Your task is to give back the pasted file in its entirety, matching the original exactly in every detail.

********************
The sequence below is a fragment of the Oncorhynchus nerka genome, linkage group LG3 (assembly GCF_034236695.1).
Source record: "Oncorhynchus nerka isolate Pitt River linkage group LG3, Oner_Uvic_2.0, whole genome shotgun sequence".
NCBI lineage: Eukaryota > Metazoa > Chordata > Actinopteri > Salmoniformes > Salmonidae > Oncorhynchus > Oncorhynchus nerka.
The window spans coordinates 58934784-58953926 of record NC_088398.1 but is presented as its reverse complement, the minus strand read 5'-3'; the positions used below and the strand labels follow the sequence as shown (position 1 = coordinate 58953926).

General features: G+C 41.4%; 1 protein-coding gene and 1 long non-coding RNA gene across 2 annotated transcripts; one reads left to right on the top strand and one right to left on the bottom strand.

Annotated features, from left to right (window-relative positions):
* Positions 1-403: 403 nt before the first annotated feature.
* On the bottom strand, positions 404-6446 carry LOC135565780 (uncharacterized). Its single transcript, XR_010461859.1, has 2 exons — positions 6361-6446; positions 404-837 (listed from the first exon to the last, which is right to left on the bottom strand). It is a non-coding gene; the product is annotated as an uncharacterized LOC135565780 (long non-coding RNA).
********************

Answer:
The sequence below is a fragment of the Oncorhynchus nerka genome, linkage group LG3 (assembly GCF_034236695.1).
Source record: "Oncorhynchus nerka isolate Pitt River linkage group LG3, Oner_Uvic_2.0, whole genome shotgun sequence".
NCBI lineage: Eukaryota > Metazoa > Chordata > Actinopteri > Salmoniformes > Salmonidae > Oncorhynchus > Oncorhynchus nerka.
The window spans coordinates 58934784-58953926 of record NC_088398.1 but is presented as its reverse complement, the minus strand read 5'-3'; the positions used below and the strand labels follow the sequence as shown (position 1 = coordinate 58953926).

General features: G+C 41.4%; 1 protein-coding gene and 1 long non-coding RNA gene across 2 annotated transcripts; one reads left to right on the top strand and one right to left on the bottom strand.

Annotated features, from left to right (window-relative positions):
* Positions 1-403: 403 nt before the first annotated feature.
* On the bottom strand, positions 404-6446 carry LOC135565780 (uncharacterized). Its single transcript, XR_010461859.1, has 2 exons — positions 6361-6446; positions 404-837 (listed from the first exon to the last, which is right to left on the bottom strand). It is a non-coding gene; the product is annotated as an uncharacterized LOC135565780 (long non-coding RNA).